Instagram profile picture
Photo by June Aye on Unsplash

10. Wedding photography

Among these part-time business ideas, wedding photography is by far the most specialized one. You’ll need excellent photography skills and highly advanced photo editing software, cameras, and additional photography gear. Plus, you’ll need to create a website to showcase all your work.

Yes, the initial investment in a wedding photography business can be quite high. But the incredibly lucrative gigs and flexible schedule make wedding photography an undeniably exciting part-time business idea.

After your one-time equipment purchases, each gig you take could earn you several thousand dollars for just a day’s work. If you’re lucky, one gig could even earn you $10,000. And you’ll earn all this money while witnessing a beautiful occasion celebrating love.

5 ways to come up with a part-time business idea

The above suggestions are just a quick glimpse into the world of possibilities for part-time businesses. Really, the sky’s the limit for how you earn money outside your day job. To that end, here are five tips for coming up with a part-time business idea.

  1. Do what you love. Any job, even a part-time one, can occasionally get exhausting, but less so when you love what you do. Or, as Confucius supposedly said, “Choose a job you love, and you’ll never have to work a day in your life.”
  2. Choose things for which you have ample time. Some part-time job ideas will wind up being more time-intensive than others. For example, let’s say a certain idea would require 10 hours of work over the weekend. Let’s also say you’re hoping to work just a few part-time hours on Saturday or Sunday morning. In that case, you can likely find superior ideas to the one in question.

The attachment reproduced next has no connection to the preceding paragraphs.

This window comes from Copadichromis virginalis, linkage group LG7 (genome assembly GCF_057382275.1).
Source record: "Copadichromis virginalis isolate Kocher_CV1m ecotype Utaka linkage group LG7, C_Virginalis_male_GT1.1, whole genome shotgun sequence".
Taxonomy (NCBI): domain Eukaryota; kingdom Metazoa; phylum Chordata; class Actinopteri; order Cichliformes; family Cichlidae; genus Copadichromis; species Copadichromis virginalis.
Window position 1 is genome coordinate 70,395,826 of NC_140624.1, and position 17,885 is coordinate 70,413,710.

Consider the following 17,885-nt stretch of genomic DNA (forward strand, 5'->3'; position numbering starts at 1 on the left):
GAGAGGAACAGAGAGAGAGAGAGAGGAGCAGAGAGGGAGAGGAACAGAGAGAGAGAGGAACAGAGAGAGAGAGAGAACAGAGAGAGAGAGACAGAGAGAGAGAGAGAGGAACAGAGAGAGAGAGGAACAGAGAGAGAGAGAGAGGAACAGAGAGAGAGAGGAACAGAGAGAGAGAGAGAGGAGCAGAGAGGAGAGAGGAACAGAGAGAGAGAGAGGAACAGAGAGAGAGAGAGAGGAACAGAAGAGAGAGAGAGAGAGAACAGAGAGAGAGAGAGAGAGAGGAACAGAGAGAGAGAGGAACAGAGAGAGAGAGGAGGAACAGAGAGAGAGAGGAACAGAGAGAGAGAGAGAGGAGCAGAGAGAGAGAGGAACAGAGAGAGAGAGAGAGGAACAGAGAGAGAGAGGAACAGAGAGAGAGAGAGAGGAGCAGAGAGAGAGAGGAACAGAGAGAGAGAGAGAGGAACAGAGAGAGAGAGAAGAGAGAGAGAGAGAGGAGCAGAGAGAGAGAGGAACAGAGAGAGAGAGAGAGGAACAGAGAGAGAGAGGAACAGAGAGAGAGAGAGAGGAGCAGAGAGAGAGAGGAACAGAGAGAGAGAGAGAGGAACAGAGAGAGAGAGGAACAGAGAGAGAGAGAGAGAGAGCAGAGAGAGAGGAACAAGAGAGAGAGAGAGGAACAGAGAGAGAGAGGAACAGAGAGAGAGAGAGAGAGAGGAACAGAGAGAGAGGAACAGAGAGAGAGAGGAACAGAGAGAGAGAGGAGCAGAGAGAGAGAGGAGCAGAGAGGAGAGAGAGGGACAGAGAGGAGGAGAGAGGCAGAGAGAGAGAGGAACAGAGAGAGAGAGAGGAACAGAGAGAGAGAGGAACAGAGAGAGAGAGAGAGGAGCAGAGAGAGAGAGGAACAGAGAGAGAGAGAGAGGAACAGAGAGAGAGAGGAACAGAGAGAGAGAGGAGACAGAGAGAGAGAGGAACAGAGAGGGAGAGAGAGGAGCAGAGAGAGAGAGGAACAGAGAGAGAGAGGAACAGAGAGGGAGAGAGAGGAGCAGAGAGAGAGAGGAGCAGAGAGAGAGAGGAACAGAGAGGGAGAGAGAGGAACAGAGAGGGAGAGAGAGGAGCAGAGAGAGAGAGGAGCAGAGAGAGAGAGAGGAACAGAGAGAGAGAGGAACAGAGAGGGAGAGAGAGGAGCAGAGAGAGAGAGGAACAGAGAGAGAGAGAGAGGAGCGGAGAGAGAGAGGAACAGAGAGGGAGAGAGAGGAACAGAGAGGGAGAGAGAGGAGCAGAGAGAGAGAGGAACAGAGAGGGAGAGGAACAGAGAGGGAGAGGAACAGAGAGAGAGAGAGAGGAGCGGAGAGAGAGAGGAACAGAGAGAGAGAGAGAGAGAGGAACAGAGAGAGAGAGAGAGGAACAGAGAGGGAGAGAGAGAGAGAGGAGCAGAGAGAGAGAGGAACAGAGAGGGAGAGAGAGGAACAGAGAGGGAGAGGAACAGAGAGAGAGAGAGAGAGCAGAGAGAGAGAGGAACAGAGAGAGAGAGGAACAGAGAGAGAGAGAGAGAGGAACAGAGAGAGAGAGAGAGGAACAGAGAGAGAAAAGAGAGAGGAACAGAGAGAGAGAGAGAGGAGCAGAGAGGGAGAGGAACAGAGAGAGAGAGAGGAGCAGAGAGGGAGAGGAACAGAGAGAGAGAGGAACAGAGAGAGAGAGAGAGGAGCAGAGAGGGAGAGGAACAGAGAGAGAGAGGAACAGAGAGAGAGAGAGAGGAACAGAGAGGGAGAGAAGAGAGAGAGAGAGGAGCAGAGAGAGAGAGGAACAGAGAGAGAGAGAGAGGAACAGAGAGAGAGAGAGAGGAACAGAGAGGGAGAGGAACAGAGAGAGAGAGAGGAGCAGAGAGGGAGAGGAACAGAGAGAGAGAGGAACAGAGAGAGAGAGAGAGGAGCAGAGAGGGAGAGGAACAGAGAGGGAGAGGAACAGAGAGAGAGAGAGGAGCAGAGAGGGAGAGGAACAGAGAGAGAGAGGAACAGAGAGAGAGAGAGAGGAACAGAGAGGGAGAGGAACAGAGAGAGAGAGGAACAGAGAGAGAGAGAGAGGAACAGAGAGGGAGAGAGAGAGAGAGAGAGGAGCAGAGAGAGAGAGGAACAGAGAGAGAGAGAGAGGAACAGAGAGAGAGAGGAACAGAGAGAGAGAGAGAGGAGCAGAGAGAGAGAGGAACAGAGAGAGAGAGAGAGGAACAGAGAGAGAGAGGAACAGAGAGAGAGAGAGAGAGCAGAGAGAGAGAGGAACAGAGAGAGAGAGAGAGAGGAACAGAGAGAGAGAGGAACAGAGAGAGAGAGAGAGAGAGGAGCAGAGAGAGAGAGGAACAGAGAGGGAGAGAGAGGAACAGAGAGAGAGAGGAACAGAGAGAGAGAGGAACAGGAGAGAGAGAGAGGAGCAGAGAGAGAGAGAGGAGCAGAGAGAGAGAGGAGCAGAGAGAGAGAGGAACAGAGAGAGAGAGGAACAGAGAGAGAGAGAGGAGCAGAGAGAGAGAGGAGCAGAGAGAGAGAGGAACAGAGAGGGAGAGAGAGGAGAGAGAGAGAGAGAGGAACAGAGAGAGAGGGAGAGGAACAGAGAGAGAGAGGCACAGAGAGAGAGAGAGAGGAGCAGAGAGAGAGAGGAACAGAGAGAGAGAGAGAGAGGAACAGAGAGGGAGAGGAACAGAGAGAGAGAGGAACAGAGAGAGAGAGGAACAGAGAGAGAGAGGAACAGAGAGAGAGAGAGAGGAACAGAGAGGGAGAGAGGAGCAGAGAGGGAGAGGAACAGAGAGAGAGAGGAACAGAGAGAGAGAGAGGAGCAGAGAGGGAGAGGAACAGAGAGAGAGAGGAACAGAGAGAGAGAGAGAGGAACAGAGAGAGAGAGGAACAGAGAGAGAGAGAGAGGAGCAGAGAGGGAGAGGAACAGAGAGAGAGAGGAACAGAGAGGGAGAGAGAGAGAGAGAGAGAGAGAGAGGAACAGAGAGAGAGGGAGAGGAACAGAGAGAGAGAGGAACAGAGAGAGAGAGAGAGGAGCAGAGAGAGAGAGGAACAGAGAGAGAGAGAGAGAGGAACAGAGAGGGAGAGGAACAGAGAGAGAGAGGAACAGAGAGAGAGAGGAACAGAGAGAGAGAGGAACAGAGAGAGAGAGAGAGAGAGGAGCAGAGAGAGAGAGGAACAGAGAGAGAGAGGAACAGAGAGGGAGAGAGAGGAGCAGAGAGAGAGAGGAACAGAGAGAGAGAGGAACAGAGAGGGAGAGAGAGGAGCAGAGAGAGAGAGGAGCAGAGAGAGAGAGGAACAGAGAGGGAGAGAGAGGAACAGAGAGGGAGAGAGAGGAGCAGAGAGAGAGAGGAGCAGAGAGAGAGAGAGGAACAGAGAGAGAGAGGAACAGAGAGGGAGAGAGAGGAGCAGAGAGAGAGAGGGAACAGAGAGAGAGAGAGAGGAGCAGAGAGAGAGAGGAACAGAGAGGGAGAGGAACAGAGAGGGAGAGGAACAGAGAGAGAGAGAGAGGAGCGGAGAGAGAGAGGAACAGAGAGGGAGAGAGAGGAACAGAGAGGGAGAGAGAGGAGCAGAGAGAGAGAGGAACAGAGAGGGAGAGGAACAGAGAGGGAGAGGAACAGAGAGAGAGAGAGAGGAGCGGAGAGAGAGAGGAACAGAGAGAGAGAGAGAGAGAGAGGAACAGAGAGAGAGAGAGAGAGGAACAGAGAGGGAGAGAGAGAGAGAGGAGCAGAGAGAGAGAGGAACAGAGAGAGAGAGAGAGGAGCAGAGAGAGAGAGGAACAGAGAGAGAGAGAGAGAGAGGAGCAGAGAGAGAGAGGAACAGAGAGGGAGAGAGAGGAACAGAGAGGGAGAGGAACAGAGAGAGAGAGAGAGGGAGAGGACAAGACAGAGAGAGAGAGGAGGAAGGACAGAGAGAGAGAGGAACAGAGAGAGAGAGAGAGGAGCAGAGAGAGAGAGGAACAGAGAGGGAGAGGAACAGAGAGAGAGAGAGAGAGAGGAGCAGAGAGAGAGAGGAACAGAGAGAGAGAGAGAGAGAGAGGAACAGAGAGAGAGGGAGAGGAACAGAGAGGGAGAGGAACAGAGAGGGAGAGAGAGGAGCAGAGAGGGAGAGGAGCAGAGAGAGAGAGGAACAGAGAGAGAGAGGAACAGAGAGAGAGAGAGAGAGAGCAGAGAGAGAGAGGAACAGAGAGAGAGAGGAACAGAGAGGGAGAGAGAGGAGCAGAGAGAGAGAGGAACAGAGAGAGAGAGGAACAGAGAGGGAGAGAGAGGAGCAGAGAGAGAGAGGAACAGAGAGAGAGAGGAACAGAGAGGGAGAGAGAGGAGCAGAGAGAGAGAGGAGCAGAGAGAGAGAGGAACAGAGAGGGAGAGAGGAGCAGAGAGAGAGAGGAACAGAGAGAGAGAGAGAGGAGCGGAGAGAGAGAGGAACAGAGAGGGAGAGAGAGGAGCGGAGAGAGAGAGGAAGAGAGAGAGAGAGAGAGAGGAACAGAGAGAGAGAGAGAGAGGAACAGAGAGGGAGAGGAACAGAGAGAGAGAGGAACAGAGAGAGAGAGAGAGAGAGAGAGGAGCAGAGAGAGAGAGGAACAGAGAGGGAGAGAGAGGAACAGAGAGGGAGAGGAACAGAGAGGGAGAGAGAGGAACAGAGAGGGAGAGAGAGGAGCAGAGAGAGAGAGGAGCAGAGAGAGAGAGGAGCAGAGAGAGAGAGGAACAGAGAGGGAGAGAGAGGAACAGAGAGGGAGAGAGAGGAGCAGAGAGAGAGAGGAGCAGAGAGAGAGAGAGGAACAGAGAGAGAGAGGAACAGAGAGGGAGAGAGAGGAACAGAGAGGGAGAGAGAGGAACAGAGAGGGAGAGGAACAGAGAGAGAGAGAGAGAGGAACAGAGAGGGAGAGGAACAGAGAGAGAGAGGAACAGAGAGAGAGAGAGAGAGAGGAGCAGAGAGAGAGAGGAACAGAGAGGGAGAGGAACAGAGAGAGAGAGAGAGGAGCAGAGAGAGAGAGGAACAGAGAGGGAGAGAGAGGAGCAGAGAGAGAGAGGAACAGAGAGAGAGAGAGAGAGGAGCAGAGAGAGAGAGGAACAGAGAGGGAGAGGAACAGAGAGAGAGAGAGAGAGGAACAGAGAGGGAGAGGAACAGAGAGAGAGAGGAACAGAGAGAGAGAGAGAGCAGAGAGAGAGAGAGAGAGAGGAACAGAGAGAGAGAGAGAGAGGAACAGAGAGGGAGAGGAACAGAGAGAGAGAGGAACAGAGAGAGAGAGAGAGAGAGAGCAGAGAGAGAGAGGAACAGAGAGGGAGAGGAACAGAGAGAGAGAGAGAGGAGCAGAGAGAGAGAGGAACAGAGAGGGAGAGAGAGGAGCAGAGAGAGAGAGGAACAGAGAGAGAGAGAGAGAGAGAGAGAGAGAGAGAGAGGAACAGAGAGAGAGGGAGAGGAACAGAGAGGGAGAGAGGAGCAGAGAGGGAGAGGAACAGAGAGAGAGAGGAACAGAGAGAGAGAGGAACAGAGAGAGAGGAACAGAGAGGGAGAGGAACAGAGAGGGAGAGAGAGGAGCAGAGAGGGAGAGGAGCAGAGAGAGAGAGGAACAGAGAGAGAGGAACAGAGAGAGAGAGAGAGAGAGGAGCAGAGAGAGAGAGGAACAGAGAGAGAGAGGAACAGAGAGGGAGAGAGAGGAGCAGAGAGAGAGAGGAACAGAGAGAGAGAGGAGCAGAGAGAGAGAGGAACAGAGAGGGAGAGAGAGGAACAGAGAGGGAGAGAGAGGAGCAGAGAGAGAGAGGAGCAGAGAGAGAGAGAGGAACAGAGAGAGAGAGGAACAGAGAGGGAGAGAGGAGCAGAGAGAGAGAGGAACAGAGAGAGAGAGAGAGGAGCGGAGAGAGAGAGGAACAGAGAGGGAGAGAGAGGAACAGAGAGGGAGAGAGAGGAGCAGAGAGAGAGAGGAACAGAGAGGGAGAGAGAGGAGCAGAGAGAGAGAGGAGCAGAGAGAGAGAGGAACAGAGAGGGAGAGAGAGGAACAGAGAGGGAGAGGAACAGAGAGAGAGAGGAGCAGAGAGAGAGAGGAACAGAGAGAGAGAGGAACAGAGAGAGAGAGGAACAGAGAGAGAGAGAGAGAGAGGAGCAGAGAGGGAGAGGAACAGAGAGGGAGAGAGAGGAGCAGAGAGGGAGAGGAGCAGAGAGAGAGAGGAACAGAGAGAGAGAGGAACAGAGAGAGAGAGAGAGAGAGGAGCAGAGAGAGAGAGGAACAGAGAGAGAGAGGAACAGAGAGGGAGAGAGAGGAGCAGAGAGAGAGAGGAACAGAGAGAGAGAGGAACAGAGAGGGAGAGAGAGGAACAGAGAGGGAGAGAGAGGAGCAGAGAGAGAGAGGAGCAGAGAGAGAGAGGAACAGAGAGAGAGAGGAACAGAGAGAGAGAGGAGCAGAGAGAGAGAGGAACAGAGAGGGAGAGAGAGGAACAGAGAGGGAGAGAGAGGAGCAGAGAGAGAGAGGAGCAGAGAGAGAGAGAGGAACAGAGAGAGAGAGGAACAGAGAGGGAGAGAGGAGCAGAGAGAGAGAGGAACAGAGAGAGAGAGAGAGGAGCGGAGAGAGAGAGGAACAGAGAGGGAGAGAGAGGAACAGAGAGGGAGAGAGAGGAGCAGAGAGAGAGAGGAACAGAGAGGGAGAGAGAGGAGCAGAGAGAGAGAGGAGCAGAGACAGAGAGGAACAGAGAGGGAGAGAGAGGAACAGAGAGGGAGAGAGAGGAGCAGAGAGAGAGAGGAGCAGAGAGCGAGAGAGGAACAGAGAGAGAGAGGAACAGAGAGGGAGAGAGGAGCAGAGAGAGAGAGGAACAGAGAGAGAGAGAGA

3. Think about your skills. Part-time work can be a great opportunity to learn new skills. It can also be tough to enjoy if you’re trying to invest in skill sets that don’t feel within reach. You’ll know instinctively whether this is the case. If it feels that way, pursue something else instead. Your skills might be better suited to that other, more rewarding thing.
  4. Consider your financial needs. It’s totally fair if your motivation for pursuing part-time work is more about money than passion. In that case, think about how much money you can earn from the potential products or services you add to your list of ideas. Ideally, you’ll find some sort of balance between fast-earning jobs and work you genuinely enjoy.
  5. See if you can get friends involved. Part-time ideas can quickly accelerate into full-time arrangements. When you have some friends you can split that burden with, you’ll likely have a less stressful time. You’ll get more time back for yourself while spending time with people you care about deeply. What’s not to love?

How these part-time business ideas pay off in the long run

The short-term benefits of starting a part-time business are obvious, from more money to more ways to explore your passions. In the long run, they can also prove highly beneficial. They’ll help you save money toward long-term goals. And if you play your cards right, they’ll also go so well that you can turn them into full-time gigs. Imagine becoming your own boss doing something you love that’s entirely your own creation! It sounds like the ideal scenario, and it all starts with an idea.

It’s also a scenario you can reach more easily if your part-time business starts off with ample resources for reaching potential clients. Such resources include a website, logo, and business cards that all speak to you and your operation’s prowess and potential. And with Namecheap’s Visual suite, you can create all these things in just minutes. Never before has it been so easy to ready your part-time business for the world to see!


Nick Allen

Nick Allen

Nick Allen is a writer, photographer, and content marketer. He’s also the founder of BrainBoost Media, a boutique content and operations studio. With a wide range of interests, he enjoys reading and writing about sports, entrepreneurship, and start-ups.
More articles written by Nick.